Financial exclusion is something that affects the entire nation in a significant way. We don’t talk about it enough as many of us are privileged to have wider access to every financial service available. But that is not the case for more than 15% of our country’s population.
According to the World Bank, there are 1.6 billion people who don’t have access to cheques, let alone the luxury of credit cards. In India, we have nearly 190 million unbanked adults. And that needs to change. If we can find a way to provide broader access, it is estimated to boost our GDP by 14%. And the best way to enhance the degree of financial inclusion is to deploy a Central Bank Digital Currency (CBDC).
We have seen many countries take great interest in exploring possibilities of CBDCs working in parallel with traditional payment facilities. China, the leading member in the rate of e-money, has outpaced its global peers in research, development, and pilot implementation. Though we don’t have an official timetable set, we still see gradual development with digital yuan.
India is still in the research phase and plans towards a ‘phased introduction’ of the digital rupee in this race for the future of money. Though we are still a cash dominant nation, several benefits come with a CBDC. From a survey conducted by RBI on retail payment habits, we can see that digital payments are continuously increasing for small-value transactions.
The implementation of CBDCs in India should be effective not only in the adoption of e-money but also in its usage. Many people believe that digital currencies can change the behavior of the public towards digital payments and shift the focus from conventional banking systems. To gain trust and spread awareness about CBDCs, we need to see the government create an ecosystem where a digital currency and monetary policy are not contradictory.
Data is going to be huge
CBDC implementation in the wholesale and retail segments is going to need tremendous amounts of effort put into data analysis. We need to find ways to make users use e-money wallets so that we can understand how they are using digital rupees and what type of purchases are being made in different time periods. The government should also pursue a series of trials in major cities across the country and see how the people are reacting.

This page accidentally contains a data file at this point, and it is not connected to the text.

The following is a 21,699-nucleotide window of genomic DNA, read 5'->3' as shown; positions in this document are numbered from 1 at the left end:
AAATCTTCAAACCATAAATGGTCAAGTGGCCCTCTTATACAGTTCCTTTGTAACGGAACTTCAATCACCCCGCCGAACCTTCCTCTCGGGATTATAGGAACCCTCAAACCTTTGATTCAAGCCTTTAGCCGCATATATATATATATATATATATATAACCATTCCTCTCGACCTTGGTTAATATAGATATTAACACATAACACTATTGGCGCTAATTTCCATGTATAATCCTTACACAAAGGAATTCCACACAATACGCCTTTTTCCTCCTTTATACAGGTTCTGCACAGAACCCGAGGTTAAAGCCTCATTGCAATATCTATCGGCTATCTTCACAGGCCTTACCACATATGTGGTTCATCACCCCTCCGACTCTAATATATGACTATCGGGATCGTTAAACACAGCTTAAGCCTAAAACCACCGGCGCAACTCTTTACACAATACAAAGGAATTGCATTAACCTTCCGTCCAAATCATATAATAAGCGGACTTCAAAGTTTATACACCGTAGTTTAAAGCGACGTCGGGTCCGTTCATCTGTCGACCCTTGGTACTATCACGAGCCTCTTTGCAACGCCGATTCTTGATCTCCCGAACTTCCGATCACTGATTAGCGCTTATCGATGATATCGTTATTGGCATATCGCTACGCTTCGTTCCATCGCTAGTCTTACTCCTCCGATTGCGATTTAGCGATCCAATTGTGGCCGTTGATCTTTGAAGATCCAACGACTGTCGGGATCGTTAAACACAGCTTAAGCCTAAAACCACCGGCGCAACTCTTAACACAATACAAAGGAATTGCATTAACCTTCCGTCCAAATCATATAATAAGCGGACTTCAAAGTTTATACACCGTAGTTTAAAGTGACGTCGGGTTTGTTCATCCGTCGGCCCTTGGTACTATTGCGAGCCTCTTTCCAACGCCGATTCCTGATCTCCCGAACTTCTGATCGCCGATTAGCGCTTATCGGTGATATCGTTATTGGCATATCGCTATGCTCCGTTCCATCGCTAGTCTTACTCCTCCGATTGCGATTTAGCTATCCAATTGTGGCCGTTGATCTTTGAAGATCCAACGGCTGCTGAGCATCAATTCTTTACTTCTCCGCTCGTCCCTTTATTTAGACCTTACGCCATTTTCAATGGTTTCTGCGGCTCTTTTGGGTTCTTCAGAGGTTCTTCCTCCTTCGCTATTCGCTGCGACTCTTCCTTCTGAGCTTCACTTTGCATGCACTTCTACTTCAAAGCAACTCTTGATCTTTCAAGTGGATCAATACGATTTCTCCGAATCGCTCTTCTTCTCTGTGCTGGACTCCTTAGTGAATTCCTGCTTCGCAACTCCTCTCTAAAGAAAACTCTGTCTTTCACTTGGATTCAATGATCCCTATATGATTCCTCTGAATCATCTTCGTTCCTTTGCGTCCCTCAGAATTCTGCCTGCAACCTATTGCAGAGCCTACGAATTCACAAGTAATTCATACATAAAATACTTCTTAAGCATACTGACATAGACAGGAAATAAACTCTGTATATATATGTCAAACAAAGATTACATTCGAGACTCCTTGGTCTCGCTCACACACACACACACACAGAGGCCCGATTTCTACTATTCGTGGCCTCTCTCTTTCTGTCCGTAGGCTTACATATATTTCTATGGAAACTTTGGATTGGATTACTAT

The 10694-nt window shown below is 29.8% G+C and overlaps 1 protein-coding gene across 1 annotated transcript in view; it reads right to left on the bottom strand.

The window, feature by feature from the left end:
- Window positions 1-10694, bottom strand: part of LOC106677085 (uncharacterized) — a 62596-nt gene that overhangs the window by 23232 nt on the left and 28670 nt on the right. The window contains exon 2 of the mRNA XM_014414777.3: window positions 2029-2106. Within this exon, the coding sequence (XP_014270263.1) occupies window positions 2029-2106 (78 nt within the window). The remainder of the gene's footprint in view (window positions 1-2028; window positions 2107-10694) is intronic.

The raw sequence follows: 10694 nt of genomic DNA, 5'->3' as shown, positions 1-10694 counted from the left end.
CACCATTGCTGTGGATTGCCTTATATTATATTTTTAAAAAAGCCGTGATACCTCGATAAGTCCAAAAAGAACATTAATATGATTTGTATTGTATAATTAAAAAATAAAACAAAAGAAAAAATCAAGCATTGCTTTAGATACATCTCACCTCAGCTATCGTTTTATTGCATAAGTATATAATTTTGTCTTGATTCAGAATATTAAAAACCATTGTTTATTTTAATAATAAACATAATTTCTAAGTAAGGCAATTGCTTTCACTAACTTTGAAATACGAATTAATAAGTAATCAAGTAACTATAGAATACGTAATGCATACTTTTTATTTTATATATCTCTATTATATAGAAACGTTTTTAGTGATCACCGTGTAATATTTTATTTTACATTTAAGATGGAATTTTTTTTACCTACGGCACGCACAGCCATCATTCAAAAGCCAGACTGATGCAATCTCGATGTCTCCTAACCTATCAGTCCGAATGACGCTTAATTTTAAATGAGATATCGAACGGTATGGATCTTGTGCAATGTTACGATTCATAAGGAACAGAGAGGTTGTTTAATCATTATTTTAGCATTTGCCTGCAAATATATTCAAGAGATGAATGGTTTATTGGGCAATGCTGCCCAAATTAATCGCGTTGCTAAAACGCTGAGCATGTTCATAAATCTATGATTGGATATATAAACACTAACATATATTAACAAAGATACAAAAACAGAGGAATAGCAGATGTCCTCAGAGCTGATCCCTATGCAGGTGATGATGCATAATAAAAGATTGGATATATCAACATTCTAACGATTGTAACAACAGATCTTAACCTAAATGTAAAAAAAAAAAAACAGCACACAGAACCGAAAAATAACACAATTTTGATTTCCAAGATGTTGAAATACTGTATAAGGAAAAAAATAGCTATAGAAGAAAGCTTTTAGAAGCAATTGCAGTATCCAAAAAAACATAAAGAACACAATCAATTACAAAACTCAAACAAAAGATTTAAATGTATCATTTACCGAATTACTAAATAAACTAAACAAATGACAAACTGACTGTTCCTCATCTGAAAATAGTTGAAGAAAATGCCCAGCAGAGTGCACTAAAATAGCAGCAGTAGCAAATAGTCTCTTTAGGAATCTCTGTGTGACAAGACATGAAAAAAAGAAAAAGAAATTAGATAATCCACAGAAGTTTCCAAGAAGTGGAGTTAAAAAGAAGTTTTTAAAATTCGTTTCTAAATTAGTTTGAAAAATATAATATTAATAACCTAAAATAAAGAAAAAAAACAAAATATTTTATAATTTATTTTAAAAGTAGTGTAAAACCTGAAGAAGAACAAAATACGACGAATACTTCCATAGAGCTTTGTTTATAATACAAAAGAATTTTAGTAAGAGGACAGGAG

Awareness is key
Even some of the well-established countries are finding it challenging to educate the masses on CBDCs, so if people are not ready to accept e-money as a form of payment, it is going to hinder the growth of adoption. From small merchants to large stores, everyone needs to have knowledge about such digital payments and provide an option along with other types of payments like a debit card or UPI. Shopkeepers and restaurant owners also need to understand how they can process digital currency payments. A demo drive for heavily populated streets can be a useful tactic.
Utilization of Tourist Places
Foreigners who don’t have local bank accounts face difficulties in making payments, so they should be able to have access to government-backed digital currency for everyday use. This not only helps in acquiring more test data but also elevates a high degree of internationalization.
Will G-Pay or Phone-pe be replaced?
This is highly unlikely to happen anytime soon. What is most needed is an application with a similar interface and more integrations like shopping, grocery, and flights. By providing a smoother user experience with more functionalities, it will attract a lot of users and merchants.
For merchants, it is going to be highly beneficial. There will be no registration fee or commission so that they can be the first target groups. With millions of users invested in such apps, it will be a challenge to convince an alternative payment. But there is no saying that they cannot co-exist. That should be our goal.
At the Moment, RBI’s approach on CBDC focuses mainly on the retail segment. They are considering some significant issues and use-cases to plan out the roadmap. The underlying technology is yet to be decided, and we still have no confirmation on the validation mechanism- token or account-based.
With so many unanswered questions, we have to pay close attention to RBI’s pilot implementation and different stages of CBDC development. For India to take back its leadership position in payment systems, we need to see more action and drive towards solving the main technical challenges associated with CBDC.
Born and brought up in India, Karthikeya Gutta is a crypto journalist and freelance contributor for ItsBlockchain. He covers various aspects of the industry with in-depth analysis and research. His passion towards blockchain and crypto ecosystem is mainly because he believes it can really change the world and help millions of people.
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